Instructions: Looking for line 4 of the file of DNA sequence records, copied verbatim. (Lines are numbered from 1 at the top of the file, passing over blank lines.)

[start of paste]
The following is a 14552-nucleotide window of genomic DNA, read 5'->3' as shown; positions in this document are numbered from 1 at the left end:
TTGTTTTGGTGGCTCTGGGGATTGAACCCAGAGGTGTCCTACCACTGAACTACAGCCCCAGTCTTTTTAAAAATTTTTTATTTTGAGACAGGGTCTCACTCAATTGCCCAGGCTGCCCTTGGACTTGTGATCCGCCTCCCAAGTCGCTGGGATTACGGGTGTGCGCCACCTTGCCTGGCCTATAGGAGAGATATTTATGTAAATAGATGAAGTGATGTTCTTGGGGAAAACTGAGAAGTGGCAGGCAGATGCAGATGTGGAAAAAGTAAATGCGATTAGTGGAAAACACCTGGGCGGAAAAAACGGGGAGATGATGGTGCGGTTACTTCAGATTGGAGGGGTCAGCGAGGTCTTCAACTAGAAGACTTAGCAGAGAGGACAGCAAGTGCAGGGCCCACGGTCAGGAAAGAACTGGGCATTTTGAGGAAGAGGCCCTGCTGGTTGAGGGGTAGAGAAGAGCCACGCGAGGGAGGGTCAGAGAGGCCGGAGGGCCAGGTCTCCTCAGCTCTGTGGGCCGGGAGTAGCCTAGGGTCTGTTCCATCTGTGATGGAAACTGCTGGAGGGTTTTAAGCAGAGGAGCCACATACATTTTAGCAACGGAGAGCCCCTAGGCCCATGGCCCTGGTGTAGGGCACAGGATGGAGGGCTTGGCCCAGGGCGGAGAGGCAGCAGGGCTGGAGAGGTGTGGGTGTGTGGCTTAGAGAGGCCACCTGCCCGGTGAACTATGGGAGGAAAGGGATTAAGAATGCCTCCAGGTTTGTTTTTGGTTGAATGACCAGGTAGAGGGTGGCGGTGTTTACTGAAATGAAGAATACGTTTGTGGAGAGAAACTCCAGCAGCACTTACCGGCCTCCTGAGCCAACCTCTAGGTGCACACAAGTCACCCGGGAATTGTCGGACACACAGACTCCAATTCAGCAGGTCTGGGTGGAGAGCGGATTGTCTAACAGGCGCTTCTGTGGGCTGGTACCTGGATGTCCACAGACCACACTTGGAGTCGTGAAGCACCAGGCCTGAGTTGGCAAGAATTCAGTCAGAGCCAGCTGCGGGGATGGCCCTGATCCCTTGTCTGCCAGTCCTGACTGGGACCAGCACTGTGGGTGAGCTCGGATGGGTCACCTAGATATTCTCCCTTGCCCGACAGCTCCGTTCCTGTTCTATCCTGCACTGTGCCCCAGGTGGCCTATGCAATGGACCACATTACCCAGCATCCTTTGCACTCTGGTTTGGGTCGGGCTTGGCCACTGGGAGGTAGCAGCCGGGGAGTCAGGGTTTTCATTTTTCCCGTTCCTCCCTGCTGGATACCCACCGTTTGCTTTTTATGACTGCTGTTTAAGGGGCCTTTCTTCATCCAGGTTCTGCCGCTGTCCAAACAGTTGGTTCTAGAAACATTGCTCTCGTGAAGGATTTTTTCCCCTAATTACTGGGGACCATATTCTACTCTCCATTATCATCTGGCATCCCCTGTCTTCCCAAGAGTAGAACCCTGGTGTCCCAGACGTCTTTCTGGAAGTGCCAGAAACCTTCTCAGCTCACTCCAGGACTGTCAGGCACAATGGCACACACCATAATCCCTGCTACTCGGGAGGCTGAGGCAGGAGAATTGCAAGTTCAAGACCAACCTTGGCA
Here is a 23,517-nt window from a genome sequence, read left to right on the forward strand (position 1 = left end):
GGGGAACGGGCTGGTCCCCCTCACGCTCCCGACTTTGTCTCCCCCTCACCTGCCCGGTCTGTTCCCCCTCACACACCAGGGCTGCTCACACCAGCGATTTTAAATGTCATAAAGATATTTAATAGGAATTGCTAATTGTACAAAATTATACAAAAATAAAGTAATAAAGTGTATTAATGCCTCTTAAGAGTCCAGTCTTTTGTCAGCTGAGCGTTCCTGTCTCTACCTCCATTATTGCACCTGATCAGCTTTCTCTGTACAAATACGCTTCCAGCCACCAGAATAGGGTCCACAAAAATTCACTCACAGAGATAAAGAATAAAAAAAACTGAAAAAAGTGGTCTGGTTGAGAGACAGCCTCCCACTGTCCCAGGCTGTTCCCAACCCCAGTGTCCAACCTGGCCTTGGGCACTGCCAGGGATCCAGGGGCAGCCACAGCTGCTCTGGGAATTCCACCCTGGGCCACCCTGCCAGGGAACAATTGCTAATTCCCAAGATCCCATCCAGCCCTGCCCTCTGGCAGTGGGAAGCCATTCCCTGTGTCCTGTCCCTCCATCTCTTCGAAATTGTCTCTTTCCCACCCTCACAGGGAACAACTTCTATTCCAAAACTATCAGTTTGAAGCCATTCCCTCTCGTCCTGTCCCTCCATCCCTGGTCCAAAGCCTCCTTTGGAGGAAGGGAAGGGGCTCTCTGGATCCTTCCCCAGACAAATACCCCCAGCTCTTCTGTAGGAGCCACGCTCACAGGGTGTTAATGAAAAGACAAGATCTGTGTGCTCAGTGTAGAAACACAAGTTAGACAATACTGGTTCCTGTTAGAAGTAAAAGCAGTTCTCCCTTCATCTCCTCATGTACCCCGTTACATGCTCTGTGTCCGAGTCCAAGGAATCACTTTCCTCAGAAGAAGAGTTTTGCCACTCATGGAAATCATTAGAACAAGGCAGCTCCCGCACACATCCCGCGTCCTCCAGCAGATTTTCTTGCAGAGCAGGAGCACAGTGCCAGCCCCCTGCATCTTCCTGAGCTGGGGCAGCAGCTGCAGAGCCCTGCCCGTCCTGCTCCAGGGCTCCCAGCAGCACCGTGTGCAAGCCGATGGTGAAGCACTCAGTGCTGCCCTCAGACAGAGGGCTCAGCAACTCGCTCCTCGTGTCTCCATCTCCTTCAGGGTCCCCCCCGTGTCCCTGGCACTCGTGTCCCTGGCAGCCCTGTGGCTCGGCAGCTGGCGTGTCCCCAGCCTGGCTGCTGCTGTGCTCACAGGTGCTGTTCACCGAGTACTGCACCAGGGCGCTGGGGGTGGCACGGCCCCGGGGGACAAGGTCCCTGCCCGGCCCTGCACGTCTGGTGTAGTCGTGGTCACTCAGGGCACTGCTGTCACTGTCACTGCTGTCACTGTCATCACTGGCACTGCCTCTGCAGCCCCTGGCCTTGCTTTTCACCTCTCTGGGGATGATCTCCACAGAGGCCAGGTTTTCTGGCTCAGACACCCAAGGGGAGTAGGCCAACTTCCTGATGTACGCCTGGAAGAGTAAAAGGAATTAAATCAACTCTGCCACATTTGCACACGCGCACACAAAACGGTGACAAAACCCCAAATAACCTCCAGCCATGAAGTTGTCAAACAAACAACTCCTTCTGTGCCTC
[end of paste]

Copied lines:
GGGGAACGGGCTGGTCCCCCTCACGCTCCCGACTTTGTCTCCCCCTCACCTGCCCGGTCTGTTCCCCCTCACACACCAGGGCTGCTCACACCAGCGATTTTAAATGTCATAAAGATATTTAATAGGAATTGCTAATTGTACAAAATTATACAAAAATAAAGTAATAAAGTGTATTAATGCCTCTTAAGAGTCCAGTCTTTTGTCAGCTGAGCGTTCCTGTCTCTACCTCCATTATTGCACCTGATCAGCTTTCTCTGTACAAATACGCTTCCAGCCACCAGAATAGGGTCCACAAAAATTCACTCACAGAGATAAAGAATAAAAAAAACTGAAAAAAGTGGTCTGGTTGAGAGACAGCCTCCCACTGTCCCAGGCTGTTCCCAACCCCAGTGTCCAACCTGGCCTTGGGCACTGCCAGGGATCCAGGGGCAGCCACAGCTGCTCTGGGAATTCCACCCTGGGCCACCCTGCCAGGGAACAATTGCTAATTCCCAAGATCCCATCCAGCCCTGCCCTCTGGCAGTGGGAAGCCATTCCCTGTGTCCTGTCCCTCCATCTCTTCGAAATTGTCTCTTTCCCACCCTCACAGGGAACAACTTCTATTCCAAAACTATCAGTTTGAAGCCATTCCCTCTCGTCCTGTCCCTCCATCCCTGGTCCAAAGCCTCCTTTGGAGGAAGGGAAGGGGCTCTCTGGATCCTTCCCCAGACAAATACCCCCAGCTCTTCTGTAGGAGCCACGCTCACAGGGTGTTAATGAAAAGACAAGATCTGTGTGCTCAGTGTAGAAACACAAGTTAGACAATACTGGTTCCTGTTAGAAGTAAAAGCAGTTCTCCCTTCATCTCCTCATGTACCCCGTTACATGCTCTGTGTCCGAGTCCAAGGAATCACTTTCCTCAGAAGAAGAGTTTTGCCACTCATGGAAATCATTAGAACAAGGCAGCTCCCGCACACATCCCGCGTCCTCCAGCAGATTTTCTTGCAGAGCAGGAGCACAGTGCCAGCCCCCTGCATCTTCCTGAGCTGGGGCAGCAGCTGCAGAGCCCTGCCCGTCCTGCTCCAGGGCTCCCAGCAGCACCGTGTGCAAGCCGATGGTGAAGCACTCAGTGCTGCCCTCAGACAGAGGGCTCAGCAACTCGCTCCTCGTGTCTCCATCTCCTTCAGGGTCCCCCCCGTGTCCCTGGCACTCGTGTCCCTGGCAGCCCTGTGGCTCGGCAGCTGGCGTGTCCCCAGCCTGGCTGCTGCTGTGCTCACAGGTGCTGTTCACCGAGTACTGCACCAGGGCGCTGGGGGTGGCACGGCCCCGGGGGACAAGGTCCCTGCCCGGCCCTGCACGTCTGGTGTAGTCGTGGTCACTCAGGGCACTGCTGTCACTGTCACTGCTGTCACTGTCATCACTGGCACTGCCTCTGCAGCCCCTGGCCTTGCTTTTCACCTCTCTGGGGATGATCTCCACAGAGGCCAGGTTTTCTGGCTCAGACACCCAAGGGGAGTAGGCCAACTTCCTGATGTACGCCTGGAAGAGTAAAAGGAATTAAATCAACTCTGCCACATTTGCACACGCGCACACAAAACGGTGACAAAACCCCAAATAACCTCCAGCCATGAAGTTGTCAAACAAACAACTCCTTCTGTGCCTC